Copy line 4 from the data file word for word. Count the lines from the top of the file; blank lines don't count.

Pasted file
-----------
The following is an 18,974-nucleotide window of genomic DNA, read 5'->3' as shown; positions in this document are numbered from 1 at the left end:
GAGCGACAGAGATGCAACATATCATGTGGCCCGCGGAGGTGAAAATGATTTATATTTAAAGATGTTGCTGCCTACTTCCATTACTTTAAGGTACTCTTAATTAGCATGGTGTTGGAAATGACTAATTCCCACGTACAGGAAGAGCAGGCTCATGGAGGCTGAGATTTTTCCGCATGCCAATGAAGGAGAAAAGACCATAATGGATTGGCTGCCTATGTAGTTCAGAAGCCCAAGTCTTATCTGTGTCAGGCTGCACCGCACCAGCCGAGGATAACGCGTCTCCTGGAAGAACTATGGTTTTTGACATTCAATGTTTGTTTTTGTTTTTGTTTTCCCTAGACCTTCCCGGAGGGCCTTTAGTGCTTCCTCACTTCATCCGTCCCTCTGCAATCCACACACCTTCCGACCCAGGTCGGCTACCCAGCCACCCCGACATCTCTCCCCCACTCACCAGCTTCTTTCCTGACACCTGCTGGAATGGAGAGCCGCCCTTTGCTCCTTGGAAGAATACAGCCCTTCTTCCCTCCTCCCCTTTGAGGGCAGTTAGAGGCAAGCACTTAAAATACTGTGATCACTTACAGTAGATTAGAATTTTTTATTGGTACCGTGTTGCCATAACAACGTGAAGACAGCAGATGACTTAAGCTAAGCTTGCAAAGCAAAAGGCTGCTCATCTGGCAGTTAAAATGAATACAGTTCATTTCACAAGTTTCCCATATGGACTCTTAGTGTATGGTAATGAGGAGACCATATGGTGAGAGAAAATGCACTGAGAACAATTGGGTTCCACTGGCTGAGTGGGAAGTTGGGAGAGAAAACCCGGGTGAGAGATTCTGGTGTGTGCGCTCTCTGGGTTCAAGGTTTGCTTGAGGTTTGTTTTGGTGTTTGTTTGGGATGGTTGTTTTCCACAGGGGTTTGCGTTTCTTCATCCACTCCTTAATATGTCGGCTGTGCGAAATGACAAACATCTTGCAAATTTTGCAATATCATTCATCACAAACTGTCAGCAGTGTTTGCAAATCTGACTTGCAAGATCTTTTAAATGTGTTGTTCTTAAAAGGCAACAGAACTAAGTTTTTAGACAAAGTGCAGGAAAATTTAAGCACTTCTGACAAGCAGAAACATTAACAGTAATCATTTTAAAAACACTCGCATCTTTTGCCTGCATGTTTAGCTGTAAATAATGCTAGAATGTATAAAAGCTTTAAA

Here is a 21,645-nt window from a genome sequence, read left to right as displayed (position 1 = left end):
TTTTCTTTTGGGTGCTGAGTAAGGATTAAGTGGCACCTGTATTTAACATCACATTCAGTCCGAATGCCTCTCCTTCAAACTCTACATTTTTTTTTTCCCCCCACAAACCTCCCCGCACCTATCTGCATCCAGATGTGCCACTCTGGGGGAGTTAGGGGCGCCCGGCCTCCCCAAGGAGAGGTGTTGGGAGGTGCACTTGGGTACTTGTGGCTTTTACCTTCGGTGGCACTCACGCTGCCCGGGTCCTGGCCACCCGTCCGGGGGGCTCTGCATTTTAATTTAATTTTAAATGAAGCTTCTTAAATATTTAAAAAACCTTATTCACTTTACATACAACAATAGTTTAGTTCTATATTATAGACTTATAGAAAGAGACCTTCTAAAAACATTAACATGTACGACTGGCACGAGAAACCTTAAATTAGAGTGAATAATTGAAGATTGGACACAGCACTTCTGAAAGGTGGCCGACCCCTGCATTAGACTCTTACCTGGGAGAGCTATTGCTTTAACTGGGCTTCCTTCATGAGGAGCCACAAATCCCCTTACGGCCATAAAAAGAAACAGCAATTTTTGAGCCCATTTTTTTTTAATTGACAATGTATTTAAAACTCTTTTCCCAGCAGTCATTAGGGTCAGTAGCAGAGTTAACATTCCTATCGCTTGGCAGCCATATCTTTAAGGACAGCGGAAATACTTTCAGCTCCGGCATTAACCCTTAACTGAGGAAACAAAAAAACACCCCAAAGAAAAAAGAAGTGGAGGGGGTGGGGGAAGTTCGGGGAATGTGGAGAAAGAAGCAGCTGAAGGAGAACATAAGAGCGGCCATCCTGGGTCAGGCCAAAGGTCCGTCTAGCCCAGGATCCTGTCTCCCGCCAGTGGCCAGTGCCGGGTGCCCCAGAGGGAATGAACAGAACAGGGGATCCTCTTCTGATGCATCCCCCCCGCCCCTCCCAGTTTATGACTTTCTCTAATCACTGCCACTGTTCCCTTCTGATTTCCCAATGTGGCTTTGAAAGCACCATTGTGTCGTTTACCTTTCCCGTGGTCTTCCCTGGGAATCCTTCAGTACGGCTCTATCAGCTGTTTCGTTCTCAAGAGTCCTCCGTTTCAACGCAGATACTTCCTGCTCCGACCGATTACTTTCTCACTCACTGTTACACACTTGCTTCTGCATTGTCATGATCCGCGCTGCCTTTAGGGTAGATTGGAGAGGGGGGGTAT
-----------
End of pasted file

TTTTCTTTTGGGTGCTGAGTAAGGATTAAGTGGCACCTGTATTTAACATCACATTCAGTCCGAATGCCTCTCCTTCAAACTCTACATTTTTTTTTTCCCCCCACAAACCTCCCCGCACCTATCTGCATCCAGATGTGCCACTCTGGGGGAGTTAGGGGCGCCCGGCCTCCCCAAGGAGAGGTGTTGGGAGGTGCACTTGGGTACTTGTGGCTTTTACCTTCGGTGGCACTCACGCTGCCCGGGTCCTGGCCACCCGTCCGGGGGGCTCTGCATTTTAATTTAATTTTAAATGAAGCTTCTTAAATATTTAAAAAACCTTATTCACTTTACATACAACAATAGTTTAGTTCTATATTATAGACTTATAGAAAGAGACCTTCTAAAAACATTAACATGTACGACTGGCACGAGAAACCTTAAATTAGAGTGAATAATTGAAGATTGGACACAGCACTTCTGAAAGGTGGCCGACCCCTGCATTAGACTCTTACCTGGGAGAGCTATTGCTTTAACTGGGCTTCCTTCATGAGGAGCCACAAATCCCCTTACGGCCATAAAAAGAAACAGCAATTTTTGAGCCCATTTTTTTTTAATTGACAATGTATTTAAAACTCTTTTCCCAGCAGTCATTAGGGTCAGTAGCAGAGTTAACATTCCTATCGCTTGGCAGCCATATCTTTAAGGACAGCGGAAATACTTTCAGCTCCGGCATTAACCCTTAACTGAGGAAACAAAAAAACACCCCAAAGAAAAAAGAAGTGGAGGGGGTGGGGGAAGTTCGGGGAATGTGGAGAAAGAAGCAGCTGAAGGAGAACATAAGAGCGGCCATCCTGGGTCAGGCCAAAGGTCCGTCTAGCCCAGGATCCTGTCTCCCGCCAGTGGCCAGTGCCGGGTGCCCCAGAGGGAATGAACAGAACAGGGGATCCTCTTCTGATGCATCCCCCCCGCCCCTCCCAGTTTATGACTTTCTCTAATCACTGCCACTGTTCCCTTCTGATTTCCCAATGTGGCTTTGAAAGCACCATTGTGTCGTTTACCTTTCCCGTGGTCTTCCCTGGGAATCCTTCAGTACGGCTCTATCAGCTGTTTCGTTCTCAAGAGTCCTCCGTTTCAACGCAGATACTTCCTGCTCCGACCGATTACTTTCTCACTCACTGTTACACACTTGCTTCTGCATTGTCATGATCCGCGCTGCCTTTAGGGTAGATTGGAGAGGGGGGGTAT